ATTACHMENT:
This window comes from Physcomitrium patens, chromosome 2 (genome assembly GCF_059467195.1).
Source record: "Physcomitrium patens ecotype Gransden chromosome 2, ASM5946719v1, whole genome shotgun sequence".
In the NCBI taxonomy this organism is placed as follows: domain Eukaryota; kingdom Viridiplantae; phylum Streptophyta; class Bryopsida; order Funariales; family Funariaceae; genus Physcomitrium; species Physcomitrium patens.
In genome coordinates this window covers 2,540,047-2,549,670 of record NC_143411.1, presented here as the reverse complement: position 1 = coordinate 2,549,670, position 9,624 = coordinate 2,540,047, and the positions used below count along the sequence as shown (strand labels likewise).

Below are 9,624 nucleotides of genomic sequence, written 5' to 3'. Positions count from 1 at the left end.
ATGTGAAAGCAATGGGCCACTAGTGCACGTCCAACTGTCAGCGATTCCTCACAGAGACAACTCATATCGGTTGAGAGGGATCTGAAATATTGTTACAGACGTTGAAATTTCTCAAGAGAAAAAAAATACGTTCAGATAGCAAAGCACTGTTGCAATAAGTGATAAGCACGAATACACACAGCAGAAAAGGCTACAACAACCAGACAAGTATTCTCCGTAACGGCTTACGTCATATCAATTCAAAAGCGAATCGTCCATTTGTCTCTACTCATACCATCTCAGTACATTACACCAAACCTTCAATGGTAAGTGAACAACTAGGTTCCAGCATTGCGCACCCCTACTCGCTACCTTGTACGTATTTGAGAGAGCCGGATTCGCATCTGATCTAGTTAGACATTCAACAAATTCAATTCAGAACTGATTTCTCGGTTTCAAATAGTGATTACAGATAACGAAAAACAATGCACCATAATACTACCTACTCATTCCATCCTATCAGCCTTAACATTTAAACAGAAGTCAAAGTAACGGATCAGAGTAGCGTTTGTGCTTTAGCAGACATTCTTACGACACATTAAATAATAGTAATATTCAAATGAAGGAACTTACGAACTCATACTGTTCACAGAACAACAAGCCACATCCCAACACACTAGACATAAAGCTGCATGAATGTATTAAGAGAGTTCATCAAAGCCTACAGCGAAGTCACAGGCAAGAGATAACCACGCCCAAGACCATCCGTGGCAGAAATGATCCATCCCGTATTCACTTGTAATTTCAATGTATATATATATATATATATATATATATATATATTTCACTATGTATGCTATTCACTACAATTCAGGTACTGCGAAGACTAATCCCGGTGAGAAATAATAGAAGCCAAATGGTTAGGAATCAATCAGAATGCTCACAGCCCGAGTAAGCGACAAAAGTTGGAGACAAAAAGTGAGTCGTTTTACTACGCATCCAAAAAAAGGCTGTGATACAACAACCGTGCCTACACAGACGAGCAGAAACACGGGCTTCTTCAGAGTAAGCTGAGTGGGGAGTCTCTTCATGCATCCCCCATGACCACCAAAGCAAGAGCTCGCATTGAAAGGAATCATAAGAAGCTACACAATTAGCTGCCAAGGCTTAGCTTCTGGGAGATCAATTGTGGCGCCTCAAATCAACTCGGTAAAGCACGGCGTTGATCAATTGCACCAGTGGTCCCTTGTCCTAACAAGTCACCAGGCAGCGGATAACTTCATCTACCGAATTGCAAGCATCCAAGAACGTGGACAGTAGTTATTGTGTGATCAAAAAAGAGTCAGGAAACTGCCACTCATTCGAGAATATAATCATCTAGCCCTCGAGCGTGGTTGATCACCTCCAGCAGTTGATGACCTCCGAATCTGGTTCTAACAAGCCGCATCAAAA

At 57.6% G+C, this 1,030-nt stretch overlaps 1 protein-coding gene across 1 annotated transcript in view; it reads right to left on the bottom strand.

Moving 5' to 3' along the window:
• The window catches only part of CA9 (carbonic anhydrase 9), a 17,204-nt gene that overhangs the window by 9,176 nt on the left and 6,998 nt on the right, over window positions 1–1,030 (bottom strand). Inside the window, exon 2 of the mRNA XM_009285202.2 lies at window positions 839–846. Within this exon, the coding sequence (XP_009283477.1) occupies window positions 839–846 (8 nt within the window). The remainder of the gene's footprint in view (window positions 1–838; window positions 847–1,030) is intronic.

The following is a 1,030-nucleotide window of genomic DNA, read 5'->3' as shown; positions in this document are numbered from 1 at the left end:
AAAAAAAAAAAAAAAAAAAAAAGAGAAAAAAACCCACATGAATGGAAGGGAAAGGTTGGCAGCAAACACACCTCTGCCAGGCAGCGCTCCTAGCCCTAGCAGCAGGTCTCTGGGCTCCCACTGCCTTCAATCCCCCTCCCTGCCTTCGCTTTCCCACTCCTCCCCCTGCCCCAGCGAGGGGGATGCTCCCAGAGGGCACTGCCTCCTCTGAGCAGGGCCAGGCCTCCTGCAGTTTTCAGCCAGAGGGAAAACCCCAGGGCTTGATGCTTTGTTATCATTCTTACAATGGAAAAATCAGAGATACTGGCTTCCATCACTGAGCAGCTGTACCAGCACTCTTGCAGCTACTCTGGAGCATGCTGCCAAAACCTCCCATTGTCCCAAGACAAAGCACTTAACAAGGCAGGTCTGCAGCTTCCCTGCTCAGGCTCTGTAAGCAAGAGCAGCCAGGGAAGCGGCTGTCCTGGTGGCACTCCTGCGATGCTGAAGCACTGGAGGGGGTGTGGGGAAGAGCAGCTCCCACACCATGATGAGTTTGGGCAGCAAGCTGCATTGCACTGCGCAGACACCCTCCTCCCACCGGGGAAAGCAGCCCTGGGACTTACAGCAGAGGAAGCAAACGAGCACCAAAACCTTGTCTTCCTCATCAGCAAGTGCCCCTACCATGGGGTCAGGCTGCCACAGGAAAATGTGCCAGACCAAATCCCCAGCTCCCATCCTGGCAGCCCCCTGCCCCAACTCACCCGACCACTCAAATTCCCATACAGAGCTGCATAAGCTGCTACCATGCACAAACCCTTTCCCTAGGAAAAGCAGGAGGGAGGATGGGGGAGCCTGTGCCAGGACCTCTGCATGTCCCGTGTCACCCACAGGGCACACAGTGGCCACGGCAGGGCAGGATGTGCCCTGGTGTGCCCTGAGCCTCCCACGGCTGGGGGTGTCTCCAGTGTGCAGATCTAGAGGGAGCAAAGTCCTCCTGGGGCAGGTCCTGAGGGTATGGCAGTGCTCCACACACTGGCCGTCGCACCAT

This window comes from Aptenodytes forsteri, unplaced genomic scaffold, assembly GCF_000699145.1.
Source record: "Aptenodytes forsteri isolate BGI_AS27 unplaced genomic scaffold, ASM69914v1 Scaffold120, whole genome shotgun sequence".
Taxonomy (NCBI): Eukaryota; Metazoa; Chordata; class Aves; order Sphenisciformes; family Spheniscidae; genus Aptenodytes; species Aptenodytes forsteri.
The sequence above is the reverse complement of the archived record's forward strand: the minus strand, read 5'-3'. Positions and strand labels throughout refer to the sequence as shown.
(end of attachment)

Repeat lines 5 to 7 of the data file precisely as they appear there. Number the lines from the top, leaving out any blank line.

Below are 9,624 nucleotides of genomic sequence, written 5' to 3'. Positions count from 1 at the left end.
ATGTGAAAGCAATGGGCCACTAGTGCACGTCCAACTGTCAGCGATTCCTCACAGAGACAACTCATATCGGTTGAGAGGGATCTGAAATATTGTTACAGACGTTGAAATTTCTCAAGAGAAAAAAAATACGTTCAGATAGCAAAGCACTGTTGCAATAAGTGATAAGCACGAATACACACAGCAGAAAAGGCTACAACAACCAGACAAGTATTCTCCGTAACGGCTTACGTCATATCAATTCAAAAGCGAATCGTCCATTTGTCTCTACTCATACCATCTCAGTACATTACACCAAACCTTCAATGGTAAGTGAACAACTAGGTTCCAGCATTGCGCACCCCTACTCGCTACCTTGTACGTATTTGAGAGAGCCGGATTCGCATCTGATCTAGTTAGACATTCAACAAATTCAATTCAGAACTGATTTCTCGGTTTCAAATAGTGATTACAGATAACGAAAAACAATGCACCATAATACTACCTACTCATTCCATCCTATCAGCCTTAACATTTAAACAGAAGTCAAAGTAACGGATCAGAGTAGCGTTTGTGCTTTAGCAGACATTCTTACGACACATTAAATAATAGTAATATTCAAATGAAGGAACTTACGAACTCATACTGTTCACAGAACAACAAGCCACATCCCAACACACTAGACATAAAGCTGCATGAATGTATTAAGAGAGTTCATCAAAGCCTACAGCGAAGTCACAGGCAAGAGATAACCACGCCCAAGACCATCCGTGGCAGAAATGATCCATCCCGTATTCACTTGTAATTTCAATGTATATATATATATATATATATATATATATATATTTCACTATGTATGCTATTCACTACAATTCAGGTACTGCGAAGACTAATCCCGGTGAGAAATAATAGAAGCCAAATGGTTAGGAATCAATCAGAATGCTCACAGCCCGAGTAAGCGACAAAAGTTGGAGACAAAAAGTGAGTCGTTTTACTACGCATCCAAAAAAAGGCTGTGATACAACAACCGTGCCTACACAGACGAGCAGAAACACGGGCTTCTTCAGAGTAAGCTGAGTGGGGAGTCTCTTCATGCATCCCCCATGACCACCAAAGCAAGAGCTCGCATTGAAAGGAATCATAAGAAGCTACACAATTAGCTGCCAAGGCTTAGCTTCTGGGAGATCAATTGTGGCGCCTCAAATCAACTCGGTAAAGCACGGCGTTGATCAATTGCACCAGTGGTCCCTTGTCCTAACAAGTCACCAGGCAGCGGATAACTTCATCTACCGAATTGCAAGCATCCAAGAACGTGGACAGTAGTTATTGTGTGATCAAAAAAGAGTCAGGAAACTGCCACTCATTCGAGAATATAATCATCTAGCCCTCGAGCGTGGTTGATCACCTCCAGCAGTTGATGACCTCCGAATCTGGTTCTAACAAGCCGCATCAAAA

At 57.6% G+C, this 1,030-nt stretch overlaps 1 protein-coding gene across 1 annotated transcript in view; it reads right to left on the bottom strand.